MAINWAY is a database maintained by the United States' National Security Agency (NSA) containing metadata for hundreds of billions of telephone calls made through the four largest telephone carriers in the United States: AT&T, SBC, BellSouth (all three now called AT&T), and Verizon.
The existence of this database and the NSA program that compiled it was unknown to the general public until ''USA Today'' broke the story on May 10, 2006.〔 It is estimated that the database contains over 1.9 trillion call-detail records.〔(【引用サイトリンク】 work =Democracy Now! )〕 According to Bloomberg News, the effort began approximately seven months before the September 11, 2001 attacks. As of June 2013, the database stores metadata for at least five years.〔(【引用サイトリンク】 url=http://theweek.com/article/index/245285/how-the-nsa-uses-your-telephone-records )〕
The records include detailed call information (caller, receiver, date/time of call, length of call, etc.) for use in traffic analysis〔 "And, by the way, I hate the term 'metadata.' What's wrong with 'traffic analysis,' which is what we've always called that sort of thing?"〕 and social network analysis,〔 "The data are used for 'social network analysis,' the official said, meaning to study how terrorist networks contact each other and how they are tied together."〕 but do not include audio information or transcripts of the content of the phone calls.
The database's existence has prompted fierce objections. It is often viewed as an illegal warrantless search and a violation of the pen register provisions of the Foreign Intelligence Surveillance Act and (in some cases) the Fourth Amendment of the United States Constitution.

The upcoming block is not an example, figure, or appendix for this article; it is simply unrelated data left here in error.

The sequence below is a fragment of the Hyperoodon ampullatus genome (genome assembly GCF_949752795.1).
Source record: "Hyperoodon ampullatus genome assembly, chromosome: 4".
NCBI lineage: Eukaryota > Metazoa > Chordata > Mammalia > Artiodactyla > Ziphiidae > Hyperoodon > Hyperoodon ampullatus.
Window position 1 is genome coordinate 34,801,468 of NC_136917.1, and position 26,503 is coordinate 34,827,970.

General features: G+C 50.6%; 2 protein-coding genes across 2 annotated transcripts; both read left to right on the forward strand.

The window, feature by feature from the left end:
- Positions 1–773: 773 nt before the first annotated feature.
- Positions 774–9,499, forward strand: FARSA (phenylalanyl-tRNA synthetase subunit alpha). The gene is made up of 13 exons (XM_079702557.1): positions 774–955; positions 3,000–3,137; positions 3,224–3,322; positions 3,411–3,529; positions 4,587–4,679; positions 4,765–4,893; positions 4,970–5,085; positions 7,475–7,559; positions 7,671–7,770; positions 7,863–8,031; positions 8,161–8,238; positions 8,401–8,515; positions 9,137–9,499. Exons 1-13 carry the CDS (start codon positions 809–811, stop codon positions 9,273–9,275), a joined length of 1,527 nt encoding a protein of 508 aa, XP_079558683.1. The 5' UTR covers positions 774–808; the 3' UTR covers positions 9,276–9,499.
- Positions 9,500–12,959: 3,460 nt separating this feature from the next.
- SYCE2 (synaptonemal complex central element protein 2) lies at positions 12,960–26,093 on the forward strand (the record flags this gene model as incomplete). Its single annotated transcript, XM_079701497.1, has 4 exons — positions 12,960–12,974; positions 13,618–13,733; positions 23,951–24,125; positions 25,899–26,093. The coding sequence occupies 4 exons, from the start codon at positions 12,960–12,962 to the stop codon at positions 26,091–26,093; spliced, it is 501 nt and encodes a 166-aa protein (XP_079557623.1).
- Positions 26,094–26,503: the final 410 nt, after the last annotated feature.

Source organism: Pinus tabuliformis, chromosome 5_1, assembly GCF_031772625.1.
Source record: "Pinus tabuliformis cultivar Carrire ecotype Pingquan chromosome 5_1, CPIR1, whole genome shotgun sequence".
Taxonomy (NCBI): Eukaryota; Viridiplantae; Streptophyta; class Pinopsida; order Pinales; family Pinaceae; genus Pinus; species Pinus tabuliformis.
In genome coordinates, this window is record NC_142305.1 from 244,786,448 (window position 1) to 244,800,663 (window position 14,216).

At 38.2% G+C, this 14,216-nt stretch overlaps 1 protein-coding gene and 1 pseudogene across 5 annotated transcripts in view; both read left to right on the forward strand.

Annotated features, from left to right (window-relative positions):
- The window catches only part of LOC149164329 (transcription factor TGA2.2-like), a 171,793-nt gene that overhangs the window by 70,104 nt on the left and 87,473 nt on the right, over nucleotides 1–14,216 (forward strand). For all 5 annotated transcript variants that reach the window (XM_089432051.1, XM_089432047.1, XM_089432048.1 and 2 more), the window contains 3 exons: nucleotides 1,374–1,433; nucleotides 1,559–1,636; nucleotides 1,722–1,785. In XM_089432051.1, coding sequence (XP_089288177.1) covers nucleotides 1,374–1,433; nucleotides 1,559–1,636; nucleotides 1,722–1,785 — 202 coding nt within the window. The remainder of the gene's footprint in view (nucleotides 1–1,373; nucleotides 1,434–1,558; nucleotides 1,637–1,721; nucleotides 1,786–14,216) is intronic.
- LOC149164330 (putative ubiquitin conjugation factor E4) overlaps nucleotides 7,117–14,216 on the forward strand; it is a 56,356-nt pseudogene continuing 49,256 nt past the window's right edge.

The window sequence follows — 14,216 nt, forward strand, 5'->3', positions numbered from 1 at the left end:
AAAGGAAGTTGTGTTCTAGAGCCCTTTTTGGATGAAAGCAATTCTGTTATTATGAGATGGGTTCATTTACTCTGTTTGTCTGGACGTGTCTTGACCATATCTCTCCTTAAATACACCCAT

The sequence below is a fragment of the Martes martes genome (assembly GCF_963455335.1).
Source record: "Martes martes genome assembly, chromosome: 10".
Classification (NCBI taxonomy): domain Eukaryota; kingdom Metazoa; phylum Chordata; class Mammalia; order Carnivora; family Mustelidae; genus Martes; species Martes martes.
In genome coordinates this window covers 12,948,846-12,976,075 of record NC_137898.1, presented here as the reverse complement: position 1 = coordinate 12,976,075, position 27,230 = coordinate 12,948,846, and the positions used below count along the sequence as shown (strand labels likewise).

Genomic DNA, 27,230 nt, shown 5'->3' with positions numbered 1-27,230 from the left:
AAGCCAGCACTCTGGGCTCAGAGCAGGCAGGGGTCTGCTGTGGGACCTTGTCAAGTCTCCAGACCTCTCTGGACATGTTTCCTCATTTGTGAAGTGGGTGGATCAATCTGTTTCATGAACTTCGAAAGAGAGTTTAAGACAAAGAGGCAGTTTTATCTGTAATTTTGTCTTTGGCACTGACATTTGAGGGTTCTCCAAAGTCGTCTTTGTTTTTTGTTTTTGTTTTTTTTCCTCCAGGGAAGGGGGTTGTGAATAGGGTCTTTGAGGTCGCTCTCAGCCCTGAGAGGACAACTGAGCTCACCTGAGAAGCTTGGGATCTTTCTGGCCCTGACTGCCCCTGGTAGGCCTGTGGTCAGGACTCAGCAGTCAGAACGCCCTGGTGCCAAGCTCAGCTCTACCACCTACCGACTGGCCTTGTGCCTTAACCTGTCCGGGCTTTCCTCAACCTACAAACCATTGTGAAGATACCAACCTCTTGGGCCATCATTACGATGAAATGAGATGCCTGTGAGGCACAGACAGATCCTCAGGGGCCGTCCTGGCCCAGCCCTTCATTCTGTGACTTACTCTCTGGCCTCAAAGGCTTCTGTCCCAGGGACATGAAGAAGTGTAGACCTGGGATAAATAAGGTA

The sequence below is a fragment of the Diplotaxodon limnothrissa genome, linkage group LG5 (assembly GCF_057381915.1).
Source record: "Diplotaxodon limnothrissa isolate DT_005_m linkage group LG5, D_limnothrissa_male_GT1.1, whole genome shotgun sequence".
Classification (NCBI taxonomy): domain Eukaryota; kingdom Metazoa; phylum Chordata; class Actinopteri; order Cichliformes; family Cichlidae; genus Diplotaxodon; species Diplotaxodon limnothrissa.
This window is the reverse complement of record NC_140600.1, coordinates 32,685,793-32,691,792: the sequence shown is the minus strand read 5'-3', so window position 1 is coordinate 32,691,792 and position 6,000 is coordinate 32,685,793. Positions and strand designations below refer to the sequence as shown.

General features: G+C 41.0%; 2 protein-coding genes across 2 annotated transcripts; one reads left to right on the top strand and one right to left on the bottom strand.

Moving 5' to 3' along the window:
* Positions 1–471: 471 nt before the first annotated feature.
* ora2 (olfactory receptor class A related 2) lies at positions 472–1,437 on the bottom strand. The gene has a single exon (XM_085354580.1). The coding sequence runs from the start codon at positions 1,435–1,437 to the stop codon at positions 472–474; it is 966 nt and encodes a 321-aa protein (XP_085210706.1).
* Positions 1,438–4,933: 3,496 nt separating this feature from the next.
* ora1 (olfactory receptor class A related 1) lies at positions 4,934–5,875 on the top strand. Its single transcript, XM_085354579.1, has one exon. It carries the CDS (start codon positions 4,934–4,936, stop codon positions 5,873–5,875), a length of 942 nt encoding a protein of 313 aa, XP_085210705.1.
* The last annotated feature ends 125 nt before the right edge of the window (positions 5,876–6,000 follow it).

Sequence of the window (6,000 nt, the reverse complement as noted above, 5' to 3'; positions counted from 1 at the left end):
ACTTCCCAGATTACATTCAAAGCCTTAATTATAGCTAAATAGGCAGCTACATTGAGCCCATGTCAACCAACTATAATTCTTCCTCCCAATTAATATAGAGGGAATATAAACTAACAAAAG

The George W. Bush administration neither confirmed nor denied the existence of the domestic call record database. This contrasts with a related NSA controversy concerning warrantless surveillance of selected telephone calls; in that case they did confirm the existence of the program of debated legality. That program's code name was Stellar Wind.〔(Now We Know What the Battle Was About ) ''Newsweek'' December 13, 2008〕
Similar programs exist or are planned in other countries, including Sweden (Titan traffic database) and Great Britain (Interception Modernisation Programme).
The MAINWAY equivalent for Internet traffic is MARINA.〔http://www.motherjones.com/kevin-drum/2013/06/washington-post-provides-new-history-nsa-surveillance-programs〕
The Electronic Frontier Foundation filed a related suit against AT&T on January 31, 2006, alleging that the firm had given NSA access to its database, a charge reiterated in the ''USA Today'' article.〔(【引用サイトリンク】title=NSA Multi-District Litigation )〕
Verizon and BellSouth have both claimed they were never contacted by the NSA, nor did they provide any information to the agency,〔Drinkard, Jim. "(Verizon says it isn't giving call records to NSA )." ''USA Today''. May 16, 2006. Retrieved June 8, 2013.〕 though US codes of law〔TITLE 15, CHAPTER 2B, § 78m (b)(3)(A)〕 permit companies to lie about their activities when the President believes that telling the truth would compromise national security.〔(【引用サイトリンク】title=15 USC § 78m – Periodical and other reports | Title 15 – Commerce and Trade | U.S. Code )〕
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